WASIM JAFFER has never been one to show any emotion on the field. On most days there’s almost a tranquil air around him, and unlike with some sportspersons it doesn’t even seem like an elaborate façade. So when Jaffer suddenly broke out of his perennial Zen-mode after nearly two decades and started animatedly gesturing and gesticulating towards the Kerala slip-cordon late on Thursday, everyone at the Lalbhai Contractor Stadium in Surat knew that he had seen something untoward.
It also happened to be the only moment of drama on a day, which was mostly spent twiddling thumbs and waiting for the umpires to deem conditions fit enough to play, despite the weather never quite taking an untoward turn. Two whole sessions and an additional half-hour were lost as the ground struggled to recover from the cyclone-induced torrential rain two days ago. The sun hardly broke out and eventually only 24 overs of play were possible. But Vidarbha still managed to get themselves into trouble in those after choosing to bat first. They finished Day One on 45/3, losing their top three batsmen, including Jaffer.
On the face of it, it seemed a rather straightforward dismissal. The veteran right-hander getting an edge while attempting a cut shot off left-arm spinner KC Akshay and the ball ballooning off the wicket-keeper’s pads into slip fielder KB Arun Karthick’s hands. Umpire Virender Sharma thought so as well, and raised his index finger immediately.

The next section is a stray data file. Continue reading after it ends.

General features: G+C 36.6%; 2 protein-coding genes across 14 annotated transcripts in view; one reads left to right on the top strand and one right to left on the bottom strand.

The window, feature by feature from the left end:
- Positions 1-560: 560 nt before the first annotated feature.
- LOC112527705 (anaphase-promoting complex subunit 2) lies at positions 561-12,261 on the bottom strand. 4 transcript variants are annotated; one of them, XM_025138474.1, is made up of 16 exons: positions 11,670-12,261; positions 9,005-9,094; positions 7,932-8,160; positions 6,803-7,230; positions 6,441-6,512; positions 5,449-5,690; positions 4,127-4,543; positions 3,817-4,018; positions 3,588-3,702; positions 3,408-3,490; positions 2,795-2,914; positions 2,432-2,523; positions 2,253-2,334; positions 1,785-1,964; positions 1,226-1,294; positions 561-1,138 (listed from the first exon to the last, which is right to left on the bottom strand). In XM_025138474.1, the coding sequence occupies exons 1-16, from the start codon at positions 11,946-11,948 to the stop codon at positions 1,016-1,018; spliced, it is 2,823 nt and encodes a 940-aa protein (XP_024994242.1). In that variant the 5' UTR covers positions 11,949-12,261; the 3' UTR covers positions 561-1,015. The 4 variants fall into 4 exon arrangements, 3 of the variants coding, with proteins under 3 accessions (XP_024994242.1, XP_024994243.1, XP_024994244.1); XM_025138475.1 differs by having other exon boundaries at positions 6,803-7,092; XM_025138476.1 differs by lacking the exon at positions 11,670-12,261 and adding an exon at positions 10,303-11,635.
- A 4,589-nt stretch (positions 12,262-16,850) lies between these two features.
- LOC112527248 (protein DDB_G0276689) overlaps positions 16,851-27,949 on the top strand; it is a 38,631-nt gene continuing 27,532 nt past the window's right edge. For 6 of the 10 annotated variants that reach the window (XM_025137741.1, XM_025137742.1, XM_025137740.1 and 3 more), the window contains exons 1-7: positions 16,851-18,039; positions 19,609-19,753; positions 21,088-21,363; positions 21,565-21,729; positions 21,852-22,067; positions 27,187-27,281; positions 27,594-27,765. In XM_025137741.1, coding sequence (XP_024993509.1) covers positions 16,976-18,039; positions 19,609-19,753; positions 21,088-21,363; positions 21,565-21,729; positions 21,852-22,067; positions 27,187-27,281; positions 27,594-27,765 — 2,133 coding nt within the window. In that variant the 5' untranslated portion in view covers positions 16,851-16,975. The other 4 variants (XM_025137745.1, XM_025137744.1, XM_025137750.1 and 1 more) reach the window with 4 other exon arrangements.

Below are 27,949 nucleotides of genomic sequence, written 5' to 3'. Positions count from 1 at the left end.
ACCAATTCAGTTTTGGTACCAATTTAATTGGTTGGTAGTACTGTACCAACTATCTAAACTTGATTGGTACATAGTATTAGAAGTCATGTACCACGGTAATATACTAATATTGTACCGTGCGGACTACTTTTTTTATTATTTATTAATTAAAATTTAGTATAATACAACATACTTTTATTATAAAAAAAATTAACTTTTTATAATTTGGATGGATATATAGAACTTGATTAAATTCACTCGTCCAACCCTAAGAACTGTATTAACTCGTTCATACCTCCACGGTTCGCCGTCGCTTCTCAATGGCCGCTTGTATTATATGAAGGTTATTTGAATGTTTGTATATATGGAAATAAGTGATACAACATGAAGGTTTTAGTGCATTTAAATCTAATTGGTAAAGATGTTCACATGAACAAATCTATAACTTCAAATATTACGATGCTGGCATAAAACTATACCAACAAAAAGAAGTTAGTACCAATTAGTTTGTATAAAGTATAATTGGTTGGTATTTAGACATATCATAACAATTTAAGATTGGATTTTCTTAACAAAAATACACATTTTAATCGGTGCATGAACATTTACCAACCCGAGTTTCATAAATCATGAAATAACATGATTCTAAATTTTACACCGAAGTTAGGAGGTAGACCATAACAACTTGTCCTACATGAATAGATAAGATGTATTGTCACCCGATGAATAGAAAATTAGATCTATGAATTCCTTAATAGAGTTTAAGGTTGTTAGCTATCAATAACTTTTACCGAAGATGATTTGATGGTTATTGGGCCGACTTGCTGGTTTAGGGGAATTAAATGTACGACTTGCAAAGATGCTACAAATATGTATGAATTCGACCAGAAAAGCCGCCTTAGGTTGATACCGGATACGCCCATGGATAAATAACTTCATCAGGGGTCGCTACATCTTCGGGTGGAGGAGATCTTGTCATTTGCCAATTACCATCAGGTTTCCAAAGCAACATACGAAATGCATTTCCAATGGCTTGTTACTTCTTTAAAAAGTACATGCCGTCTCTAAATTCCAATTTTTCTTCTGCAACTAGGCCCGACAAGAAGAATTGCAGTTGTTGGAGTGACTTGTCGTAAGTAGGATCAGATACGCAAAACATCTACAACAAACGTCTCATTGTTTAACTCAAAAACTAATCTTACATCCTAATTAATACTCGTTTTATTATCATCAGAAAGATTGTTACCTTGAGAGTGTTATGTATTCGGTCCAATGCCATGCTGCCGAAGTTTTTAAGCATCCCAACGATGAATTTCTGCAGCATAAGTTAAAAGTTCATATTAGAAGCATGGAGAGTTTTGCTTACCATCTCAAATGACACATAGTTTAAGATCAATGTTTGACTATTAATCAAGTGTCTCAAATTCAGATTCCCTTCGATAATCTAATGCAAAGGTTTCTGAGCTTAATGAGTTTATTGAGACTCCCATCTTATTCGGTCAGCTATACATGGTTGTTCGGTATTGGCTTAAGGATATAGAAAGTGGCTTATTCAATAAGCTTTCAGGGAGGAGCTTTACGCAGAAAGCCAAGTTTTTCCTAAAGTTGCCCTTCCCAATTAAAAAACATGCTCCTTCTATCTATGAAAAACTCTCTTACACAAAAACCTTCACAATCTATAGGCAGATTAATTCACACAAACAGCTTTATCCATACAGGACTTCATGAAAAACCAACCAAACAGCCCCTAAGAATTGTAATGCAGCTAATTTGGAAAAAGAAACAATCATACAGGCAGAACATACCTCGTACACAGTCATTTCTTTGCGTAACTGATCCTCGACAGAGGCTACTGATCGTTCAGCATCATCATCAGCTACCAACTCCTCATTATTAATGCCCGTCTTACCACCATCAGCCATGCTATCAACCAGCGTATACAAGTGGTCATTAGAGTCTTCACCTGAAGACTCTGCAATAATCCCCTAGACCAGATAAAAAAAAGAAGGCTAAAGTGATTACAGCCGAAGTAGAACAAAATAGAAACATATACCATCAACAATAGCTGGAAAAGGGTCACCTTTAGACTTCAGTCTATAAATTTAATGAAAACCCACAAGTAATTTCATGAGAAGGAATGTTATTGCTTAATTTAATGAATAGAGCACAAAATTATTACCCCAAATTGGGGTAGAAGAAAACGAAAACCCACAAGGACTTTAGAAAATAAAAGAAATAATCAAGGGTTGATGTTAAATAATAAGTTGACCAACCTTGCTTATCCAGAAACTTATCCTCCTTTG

But while Jaffer didn’t seem to debate the authenticity of the edge, he didn’t seem too convinced by legitimacy of the catch. In his opinion, the ball hadn’t remained in the fielder’s hands long enough. For, while the ball did lob into Karthick’s hands, it almost instantly slipped out of them and rolled away in the direction of thirdman. And Jaffer was pointing out exactly that with his unusual show of angst.
He understandably stood his ground, leaving umpire Sharma and his colleague Vineet Kulkarni to sort the matter out. The two officials then had a word with Karthick, who as would later be revealed, had revealed to have done a Herschelle Gibbs, as in drop the ball while trying to prematurely celebrate the catch. And the fact that Jaffer was then asked to leave the pitch meant that the umpires bought his clarification. Whether he had “complete control over the further disposal of the ball” like the law suggests is a matter of debate, at least for the Vidarbha team management who didn’t seem to think so.
On either side of Jaffer’s dismissal, openers Faiz Fazal and Sanjay Ramaswamy had played loose shots and gotten themselves out, leaving their team in a vulnerable state on a pitch that turned a little and is expected to offer a lot more for the spinners from hereon.
“We can’t complain much but we lost one wicket to a bad decision and the other two to bad shots,” is how a team official described it. Jaffer, meanwhile, could be seen in the background reviewing his dismissal on the video analyst’s laptop.
It was just that kind of a day, where the sky remained murky and the two teams were just made to sit around and while away their time.
The umpires, meanwhile, conducted inspection after inspection—six in all—with the first at 9 am and the last at 2.30 pm. In that period 52 overs were lost, as the pitch and the outfield went from wet to nearly-dry.
Brief Scores: Vidarbha 1st innings: 45 for 3 in 24 overs (RR Sanjay 17; KC Akshay 2/14).